"[46] None of [the taxpayer's] submissions persuade us that the abuse of process argument run by Mr Hackett directly affects the fairness of the hearing before the FTT. However skilfully [the taxpayer] sought to frame his arguments otherwise, his submissions in essence amount to a contention that HMRC acted unlawfully in exercising its discretion to bring civil penalty proceedings in this case. That contention falls squarely within the second category of case identified by Morgan J in Foulser. As was the position in Always Sheet Metal, the matters complained of in this case occurred before the proceedings were instituted in the FTT and do not relate to any alleged abuse of the FTT’s own proceedings." (Hackett v. HMRC [2020] UKUT 212 (TCC), Trower J and Judge Herrington)

Abuse of process

Power to hold a hearing

 

“(3)…the Tribunal may by direction –
(f) hold a hearing to consider any matter, including a case management hearing;” (FTT Rules, r.5(3)(f)).
 

Power to hold a hearing

FTT’s power to give directions on its own initiative

 

“(1) The Tribunal may give a direction on the application of one or more of the parties or on its own initiative.” (FTT Rules, r.6(1)).
 

FTT’s power to give directions on its own initiative

Notice of directions to be given

 

“(4) Unless the Tribunal considers that there is good reason not to do so, the Tribunal must send written notice of any direction to every party and to any other  person affected by the direction.” (r.6(4)).
 

Notice of directions to be given

Applications: general

 

“(1) The Tribunal may give a direction on the application of one or more of the parties or on its own initiative.
(2) An application for a direction may be made--
(a) by sending or delivering a written application to the Tribunal; or
(b) orally during the course of a hearing.
(3) An application for a direction must include the reasons for making that application.” (FTT Rules, r.6(1) - (3)).

 

Applications should be made promptly

 

“…HMRC should ensure it makes its applications more promptly and a second failure to do so in this litigation may lead to an unless order.” (Unicorn Shipping Ltd v. HMRC [2017] UKFTT 464 (TC), §14, Judge Mosedale).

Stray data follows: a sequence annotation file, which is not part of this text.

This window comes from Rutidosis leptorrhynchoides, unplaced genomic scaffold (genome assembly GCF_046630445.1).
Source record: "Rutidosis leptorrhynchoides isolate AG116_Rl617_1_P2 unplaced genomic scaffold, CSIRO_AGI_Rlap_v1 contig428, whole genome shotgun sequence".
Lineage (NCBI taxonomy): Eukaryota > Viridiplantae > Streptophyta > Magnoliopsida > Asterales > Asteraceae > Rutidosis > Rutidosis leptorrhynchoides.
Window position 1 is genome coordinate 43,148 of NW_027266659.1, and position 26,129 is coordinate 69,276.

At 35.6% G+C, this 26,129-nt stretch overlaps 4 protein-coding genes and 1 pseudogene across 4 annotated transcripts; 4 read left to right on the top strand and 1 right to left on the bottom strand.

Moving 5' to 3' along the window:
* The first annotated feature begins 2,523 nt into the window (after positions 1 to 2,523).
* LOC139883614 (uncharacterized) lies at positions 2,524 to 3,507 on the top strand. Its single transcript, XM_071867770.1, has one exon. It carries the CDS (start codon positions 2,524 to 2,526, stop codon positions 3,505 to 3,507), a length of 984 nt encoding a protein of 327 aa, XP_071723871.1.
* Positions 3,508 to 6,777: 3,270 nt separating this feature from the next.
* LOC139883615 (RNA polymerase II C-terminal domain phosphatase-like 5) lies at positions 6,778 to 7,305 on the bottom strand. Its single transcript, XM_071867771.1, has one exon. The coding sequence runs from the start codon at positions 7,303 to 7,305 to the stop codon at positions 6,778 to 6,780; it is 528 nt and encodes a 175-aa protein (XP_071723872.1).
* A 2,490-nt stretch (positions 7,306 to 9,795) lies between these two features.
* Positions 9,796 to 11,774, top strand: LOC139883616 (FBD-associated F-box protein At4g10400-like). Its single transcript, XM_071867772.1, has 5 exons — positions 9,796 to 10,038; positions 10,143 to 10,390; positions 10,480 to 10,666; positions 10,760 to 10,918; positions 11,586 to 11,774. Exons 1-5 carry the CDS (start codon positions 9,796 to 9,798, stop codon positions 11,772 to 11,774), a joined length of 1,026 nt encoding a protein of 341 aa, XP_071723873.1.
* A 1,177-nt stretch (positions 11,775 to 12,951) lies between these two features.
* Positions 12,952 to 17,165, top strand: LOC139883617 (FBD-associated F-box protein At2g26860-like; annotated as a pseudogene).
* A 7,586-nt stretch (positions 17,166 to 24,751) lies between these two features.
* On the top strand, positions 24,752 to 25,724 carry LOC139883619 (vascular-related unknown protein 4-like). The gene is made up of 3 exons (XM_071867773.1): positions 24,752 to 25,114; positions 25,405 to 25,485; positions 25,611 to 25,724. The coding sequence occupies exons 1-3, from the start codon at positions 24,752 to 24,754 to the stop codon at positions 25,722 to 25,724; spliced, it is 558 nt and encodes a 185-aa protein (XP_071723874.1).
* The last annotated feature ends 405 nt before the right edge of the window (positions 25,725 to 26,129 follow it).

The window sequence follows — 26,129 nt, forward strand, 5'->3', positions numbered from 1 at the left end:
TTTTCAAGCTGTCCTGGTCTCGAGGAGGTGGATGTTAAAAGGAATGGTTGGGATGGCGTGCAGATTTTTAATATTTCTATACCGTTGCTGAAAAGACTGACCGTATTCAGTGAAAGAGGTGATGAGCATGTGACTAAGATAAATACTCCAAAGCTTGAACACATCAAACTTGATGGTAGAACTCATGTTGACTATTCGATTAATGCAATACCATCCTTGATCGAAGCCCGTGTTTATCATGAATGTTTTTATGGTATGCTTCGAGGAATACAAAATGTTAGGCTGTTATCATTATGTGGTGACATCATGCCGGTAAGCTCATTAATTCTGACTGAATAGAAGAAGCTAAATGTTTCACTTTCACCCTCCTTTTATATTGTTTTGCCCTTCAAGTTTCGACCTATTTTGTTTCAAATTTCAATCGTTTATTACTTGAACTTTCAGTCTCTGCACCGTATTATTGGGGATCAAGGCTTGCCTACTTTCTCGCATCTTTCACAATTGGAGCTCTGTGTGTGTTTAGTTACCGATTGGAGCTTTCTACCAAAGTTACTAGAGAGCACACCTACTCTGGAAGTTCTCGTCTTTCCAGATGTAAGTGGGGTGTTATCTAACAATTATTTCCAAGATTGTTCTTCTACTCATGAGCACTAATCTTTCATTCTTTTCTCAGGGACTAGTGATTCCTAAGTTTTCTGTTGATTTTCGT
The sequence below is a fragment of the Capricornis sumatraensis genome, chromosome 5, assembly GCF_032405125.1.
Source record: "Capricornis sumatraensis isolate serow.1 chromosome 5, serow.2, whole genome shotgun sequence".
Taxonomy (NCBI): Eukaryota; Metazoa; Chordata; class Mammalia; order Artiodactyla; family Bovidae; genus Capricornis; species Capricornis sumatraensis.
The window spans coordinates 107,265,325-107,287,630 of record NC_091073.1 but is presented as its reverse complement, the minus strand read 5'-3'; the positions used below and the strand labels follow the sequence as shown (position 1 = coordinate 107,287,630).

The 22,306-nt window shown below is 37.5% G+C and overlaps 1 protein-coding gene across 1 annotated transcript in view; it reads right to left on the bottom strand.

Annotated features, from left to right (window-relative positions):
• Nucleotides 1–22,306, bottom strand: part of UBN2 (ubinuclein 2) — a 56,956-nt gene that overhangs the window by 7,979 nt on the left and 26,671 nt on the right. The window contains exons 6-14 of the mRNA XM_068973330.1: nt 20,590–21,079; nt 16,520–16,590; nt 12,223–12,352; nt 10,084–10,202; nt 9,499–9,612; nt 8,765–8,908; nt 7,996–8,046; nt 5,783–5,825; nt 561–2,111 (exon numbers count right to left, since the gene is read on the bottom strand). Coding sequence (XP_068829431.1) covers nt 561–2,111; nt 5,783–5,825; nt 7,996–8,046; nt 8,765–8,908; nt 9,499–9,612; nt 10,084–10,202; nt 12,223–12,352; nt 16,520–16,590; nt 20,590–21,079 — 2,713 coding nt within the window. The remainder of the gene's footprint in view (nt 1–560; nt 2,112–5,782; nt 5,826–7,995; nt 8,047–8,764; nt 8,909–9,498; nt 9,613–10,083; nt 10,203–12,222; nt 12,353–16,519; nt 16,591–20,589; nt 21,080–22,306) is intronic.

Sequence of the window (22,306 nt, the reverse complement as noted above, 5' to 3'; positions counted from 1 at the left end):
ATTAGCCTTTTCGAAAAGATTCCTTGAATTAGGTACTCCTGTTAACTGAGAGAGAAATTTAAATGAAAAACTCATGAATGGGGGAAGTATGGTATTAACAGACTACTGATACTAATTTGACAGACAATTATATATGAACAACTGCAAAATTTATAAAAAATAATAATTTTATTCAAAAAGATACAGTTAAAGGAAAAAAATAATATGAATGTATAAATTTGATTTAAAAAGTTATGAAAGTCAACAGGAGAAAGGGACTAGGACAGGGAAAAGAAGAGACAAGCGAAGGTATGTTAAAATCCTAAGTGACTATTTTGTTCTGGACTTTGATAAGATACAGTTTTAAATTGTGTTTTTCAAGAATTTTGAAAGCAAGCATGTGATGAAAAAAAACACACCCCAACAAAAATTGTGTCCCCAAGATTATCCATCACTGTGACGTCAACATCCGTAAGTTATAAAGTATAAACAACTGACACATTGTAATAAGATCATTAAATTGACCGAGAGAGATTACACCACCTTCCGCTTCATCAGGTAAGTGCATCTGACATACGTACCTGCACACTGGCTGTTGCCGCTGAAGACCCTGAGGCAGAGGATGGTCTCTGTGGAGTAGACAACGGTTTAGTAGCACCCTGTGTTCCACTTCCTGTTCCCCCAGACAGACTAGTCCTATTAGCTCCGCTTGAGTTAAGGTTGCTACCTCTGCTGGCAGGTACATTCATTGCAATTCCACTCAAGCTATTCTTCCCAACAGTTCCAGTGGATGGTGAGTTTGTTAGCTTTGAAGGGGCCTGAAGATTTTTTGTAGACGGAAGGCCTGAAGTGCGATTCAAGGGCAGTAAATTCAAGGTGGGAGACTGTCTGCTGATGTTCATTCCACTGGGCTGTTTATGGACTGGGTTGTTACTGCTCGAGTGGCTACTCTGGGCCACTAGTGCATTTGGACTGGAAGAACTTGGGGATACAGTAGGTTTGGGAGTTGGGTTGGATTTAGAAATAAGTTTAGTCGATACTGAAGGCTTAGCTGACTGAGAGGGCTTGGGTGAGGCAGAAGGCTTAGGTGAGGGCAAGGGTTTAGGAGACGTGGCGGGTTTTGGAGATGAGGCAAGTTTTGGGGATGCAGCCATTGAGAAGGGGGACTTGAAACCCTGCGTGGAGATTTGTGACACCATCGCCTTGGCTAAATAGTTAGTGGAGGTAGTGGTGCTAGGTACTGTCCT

Applications: general

No obligation to search for additional relevant points outside of submissions

 

"[48] In so far as Balls suggests that there is an obligation on the judge to have regard to the tribunal file, to identify any relevant material and to seek submissions from the parties if there is any matter to which the parties have not referred, then we do not consider that should apply to the FTT (Tax Chamber).  

[49] The starting point will be that in making decisions, in circumstances where the parties have had the opportunity to make their representations, the judge will expect the parties to identify the issues on which a decision is required and to refer to the documents from the file which are considered to be relevant to those issues (because either they have come from the party, or if not, they have been copied to them by the tribunal or the other party). In this case, we can see detailed directions were issued to flush out the submissions and the documents each party intended to rely on.

[50] To impose an obligation, in these circumstances, to consider the file to see if there is anything relevant in it which the parties have not referred to puts an unwarranted burden on judicial resource. Parties may reasonably be assumed to know what they have filed and because they are routinely expected to copy the other side on any communications with the tribunal to know what the other party has filed. Practical difficulties arise in that judges will not necessarily have ready access to the full file because the file may be located in a different location to where the judges sit. Even if accessible, the files can in some cases contain volumes of correspondence and applications stretching over a number of years.

[51] [The taxpayer], perhaps in recognition of these concerns, did not go to the extreme of suggesting that the FTT should be expected to peruse the file to identify any relevant material and then put all documents not referred to by the parties back to the parties for submissions. He put the obligation more narrowly: the tribunal should seek submissions where there was a document on the file that was considered potentially relevant such that it warranted mention in the FTT’s decision.